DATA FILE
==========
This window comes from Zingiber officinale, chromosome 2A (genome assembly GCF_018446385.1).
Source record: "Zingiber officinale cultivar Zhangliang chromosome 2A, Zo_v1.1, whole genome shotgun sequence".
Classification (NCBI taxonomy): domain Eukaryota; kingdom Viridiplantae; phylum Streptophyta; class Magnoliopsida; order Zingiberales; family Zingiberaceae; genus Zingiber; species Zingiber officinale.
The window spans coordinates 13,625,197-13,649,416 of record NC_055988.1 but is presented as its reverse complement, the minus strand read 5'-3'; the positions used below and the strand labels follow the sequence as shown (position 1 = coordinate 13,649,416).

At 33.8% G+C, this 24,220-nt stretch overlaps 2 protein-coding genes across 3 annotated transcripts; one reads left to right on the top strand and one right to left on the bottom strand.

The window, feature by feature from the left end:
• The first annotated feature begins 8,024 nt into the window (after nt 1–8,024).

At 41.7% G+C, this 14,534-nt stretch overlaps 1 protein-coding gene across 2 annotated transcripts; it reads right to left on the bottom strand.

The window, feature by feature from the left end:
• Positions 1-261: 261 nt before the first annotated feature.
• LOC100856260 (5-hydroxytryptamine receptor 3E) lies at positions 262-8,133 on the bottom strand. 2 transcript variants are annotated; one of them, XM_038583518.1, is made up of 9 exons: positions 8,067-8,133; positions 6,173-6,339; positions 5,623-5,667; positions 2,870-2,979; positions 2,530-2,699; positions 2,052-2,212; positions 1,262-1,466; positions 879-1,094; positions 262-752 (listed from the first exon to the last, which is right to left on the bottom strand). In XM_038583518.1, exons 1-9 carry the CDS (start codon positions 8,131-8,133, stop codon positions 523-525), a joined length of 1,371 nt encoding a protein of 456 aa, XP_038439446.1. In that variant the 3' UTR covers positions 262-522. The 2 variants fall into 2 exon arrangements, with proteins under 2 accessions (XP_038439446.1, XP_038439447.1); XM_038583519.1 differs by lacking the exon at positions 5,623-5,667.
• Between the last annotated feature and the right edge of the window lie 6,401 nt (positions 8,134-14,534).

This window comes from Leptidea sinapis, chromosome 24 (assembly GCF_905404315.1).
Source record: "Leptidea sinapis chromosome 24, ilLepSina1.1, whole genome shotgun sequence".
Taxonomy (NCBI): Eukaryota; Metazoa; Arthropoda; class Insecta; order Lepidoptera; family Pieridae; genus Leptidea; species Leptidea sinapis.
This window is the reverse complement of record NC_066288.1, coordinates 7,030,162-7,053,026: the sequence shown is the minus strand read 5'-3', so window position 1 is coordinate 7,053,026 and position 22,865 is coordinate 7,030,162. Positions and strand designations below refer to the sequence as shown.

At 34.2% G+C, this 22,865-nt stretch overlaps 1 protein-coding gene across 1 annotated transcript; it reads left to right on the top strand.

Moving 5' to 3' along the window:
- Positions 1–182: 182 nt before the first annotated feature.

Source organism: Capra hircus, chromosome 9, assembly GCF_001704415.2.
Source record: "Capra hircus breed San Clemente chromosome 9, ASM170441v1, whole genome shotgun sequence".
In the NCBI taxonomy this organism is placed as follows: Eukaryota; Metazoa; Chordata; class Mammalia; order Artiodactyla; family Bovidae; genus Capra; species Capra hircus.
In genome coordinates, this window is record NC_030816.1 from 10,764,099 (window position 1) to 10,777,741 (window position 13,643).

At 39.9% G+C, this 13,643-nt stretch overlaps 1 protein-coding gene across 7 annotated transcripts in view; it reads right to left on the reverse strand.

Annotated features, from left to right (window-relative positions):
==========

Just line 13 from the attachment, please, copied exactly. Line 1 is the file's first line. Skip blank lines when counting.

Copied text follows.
This window comes from Leptidea sinapis, chromosome 24 (assembly GCF_905404315.1).